I will say though that the opinion that Incarna is only engendering a tepid raction seems at odds with the sheer number of forum posts about the new avatars, the sheer number of websites that have sprung up around them, the seriously enormous uproar when people created their first avatar, finalised it and realised that they desperately wanted to do it again. Seriously you should have seen the demands for recustomisation, people really really wanted this function. And as of a couple of days ago with the latest update, recustomisation of avatars is an ever-present option whilst docked in stations and the range of clothing, accessories, scars and whatever has just been increased as part of the same update. I have to admit I’m pleasantly surprised because I thought Incarna would be a side issue but it seems to be turning into a major component of the experience.

    CCP aren’t perfect, they’re like any other company. But when stuff breaks they fix it. This latest minor update fixed a really annoying bug during log in. They introduce new features and consult with the players about them. I read something a few days ago about how they’re planning to have the UI changeable so it’s optimised for PvP, PvE and whatever. Not just moving components round but proper optional layouts so people can tailor their EVE experience.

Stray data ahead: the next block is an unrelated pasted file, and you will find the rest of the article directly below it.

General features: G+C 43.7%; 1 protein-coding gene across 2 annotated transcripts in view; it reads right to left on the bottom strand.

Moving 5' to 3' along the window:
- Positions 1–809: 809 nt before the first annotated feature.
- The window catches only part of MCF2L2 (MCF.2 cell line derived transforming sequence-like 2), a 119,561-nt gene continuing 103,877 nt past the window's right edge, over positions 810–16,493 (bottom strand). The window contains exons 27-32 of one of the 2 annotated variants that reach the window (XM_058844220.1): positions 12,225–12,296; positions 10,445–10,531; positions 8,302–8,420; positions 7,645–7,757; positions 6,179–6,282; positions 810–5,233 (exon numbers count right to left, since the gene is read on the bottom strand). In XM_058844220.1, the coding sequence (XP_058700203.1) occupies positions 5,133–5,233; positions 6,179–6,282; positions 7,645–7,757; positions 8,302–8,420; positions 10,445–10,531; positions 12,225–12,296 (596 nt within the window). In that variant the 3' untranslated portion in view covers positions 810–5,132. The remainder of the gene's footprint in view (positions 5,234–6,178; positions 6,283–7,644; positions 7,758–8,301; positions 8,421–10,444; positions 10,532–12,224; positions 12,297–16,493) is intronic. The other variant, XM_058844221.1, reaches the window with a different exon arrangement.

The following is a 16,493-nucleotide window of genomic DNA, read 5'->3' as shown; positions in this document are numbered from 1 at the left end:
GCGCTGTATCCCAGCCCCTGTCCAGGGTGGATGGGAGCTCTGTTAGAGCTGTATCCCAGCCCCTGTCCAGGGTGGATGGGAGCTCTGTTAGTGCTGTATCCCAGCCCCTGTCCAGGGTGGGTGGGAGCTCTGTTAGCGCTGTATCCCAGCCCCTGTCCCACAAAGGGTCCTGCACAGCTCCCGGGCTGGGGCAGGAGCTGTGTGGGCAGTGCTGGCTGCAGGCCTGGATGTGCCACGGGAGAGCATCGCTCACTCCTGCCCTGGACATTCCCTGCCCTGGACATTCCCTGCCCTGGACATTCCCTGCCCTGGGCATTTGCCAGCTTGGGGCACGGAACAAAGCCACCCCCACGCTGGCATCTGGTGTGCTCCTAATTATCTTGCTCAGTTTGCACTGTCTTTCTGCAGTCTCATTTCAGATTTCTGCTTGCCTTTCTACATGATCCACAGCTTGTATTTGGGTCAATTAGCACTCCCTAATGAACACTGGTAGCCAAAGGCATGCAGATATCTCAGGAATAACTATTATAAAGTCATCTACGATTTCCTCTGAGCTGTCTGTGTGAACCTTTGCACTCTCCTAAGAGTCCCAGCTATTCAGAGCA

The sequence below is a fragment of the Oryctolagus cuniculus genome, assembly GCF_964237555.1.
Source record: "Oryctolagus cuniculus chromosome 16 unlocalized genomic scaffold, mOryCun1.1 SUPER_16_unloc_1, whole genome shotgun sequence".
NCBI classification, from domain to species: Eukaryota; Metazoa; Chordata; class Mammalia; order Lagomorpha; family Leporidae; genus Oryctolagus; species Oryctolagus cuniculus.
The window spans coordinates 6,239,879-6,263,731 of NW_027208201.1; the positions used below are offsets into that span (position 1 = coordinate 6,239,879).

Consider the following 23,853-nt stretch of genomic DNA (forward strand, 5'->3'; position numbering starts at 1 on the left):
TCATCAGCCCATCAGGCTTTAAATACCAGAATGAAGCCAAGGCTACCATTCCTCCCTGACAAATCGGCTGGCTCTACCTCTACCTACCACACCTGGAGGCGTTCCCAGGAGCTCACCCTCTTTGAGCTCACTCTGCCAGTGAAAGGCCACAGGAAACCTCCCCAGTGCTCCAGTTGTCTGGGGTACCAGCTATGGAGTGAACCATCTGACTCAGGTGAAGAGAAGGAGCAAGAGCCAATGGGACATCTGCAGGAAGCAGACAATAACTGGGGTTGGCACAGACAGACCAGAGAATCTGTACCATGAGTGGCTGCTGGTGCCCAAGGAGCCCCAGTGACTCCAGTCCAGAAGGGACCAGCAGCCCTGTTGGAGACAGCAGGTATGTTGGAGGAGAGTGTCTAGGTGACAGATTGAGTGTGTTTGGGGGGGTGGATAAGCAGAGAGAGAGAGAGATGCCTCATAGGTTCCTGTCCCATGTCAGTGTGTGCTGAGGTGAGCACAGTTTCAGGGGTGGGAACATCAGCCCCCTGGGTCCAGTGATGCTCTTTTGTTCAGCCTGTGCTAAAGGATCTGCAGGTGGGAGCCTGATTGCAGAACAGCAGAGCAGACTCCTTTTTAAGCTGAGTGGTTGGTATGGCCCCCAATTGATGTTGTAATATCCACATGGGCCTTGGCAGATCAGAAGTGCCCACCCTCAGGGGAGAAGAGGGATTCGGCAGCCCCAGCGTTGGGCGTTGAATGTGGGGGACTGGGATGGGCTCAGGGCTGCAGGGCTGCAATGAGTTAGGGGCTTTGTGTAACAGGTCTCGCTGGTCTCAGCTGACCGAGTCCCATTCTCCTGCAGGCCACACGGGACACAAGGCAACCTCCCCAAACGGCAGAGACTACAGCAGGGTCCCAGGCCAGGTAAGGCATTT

And what does LL give us? Features nobody wants and bugs which go unfixed for four years.

  40. Persephone Bolero

    Apr 12th, 2011

    @Senban I’d love to respond to your comment, but I get these PHP errors. They need to fix that.

  41. hobo kelly

    Apr 12th, 2011

    they need something like alcoholics-anonymous for these youngsters that are mentally trapped in these virtual worlds. just read some of that stuff above. the virtual economy is gone. the physical economy is gone. putting any effort into SL or any of the virtual worlds at this point it a waste of time unless you are there because you are hiding from reality or something. its all shutting down. revert back to real life while you can. then you will be actually #winning. not that little twerp Sheen kind of drugbrain lunacy either.

    businesses paying money back to the system instead of being a money drain sounds like some kind of dirty commie thing to say by the way. go waste your own time starting an online business instead of wanting to mooch off of others.

  42. Roblem Hogarth

    Apr 12th, 2011

    Ya WAY to FoxNews this story in. First, concurrency? As a measure of population? Sorry but no. Without having to look at Tateru Nino’s fine graphs, anyone that hits logs in periodicaly knows that the 60 day average logins has been around 1.3-1.4 Million for the last few years, so no growth but no fall off either.

    I could go on and on with the issues in this article but I have learned to take on one brick wall at a time. As for the AW guy, you have a long way to catch up with SL, it’s not the other way around.

  43. Senban Babii

    Apr 12th, 2011

    @hobo kelly
    “businesses paying money back to the system instead of being a money drain sounds like some kind of dirty commie thing to say by the way. go waste your own time starting an online business instead of wanting to mooch off of others.”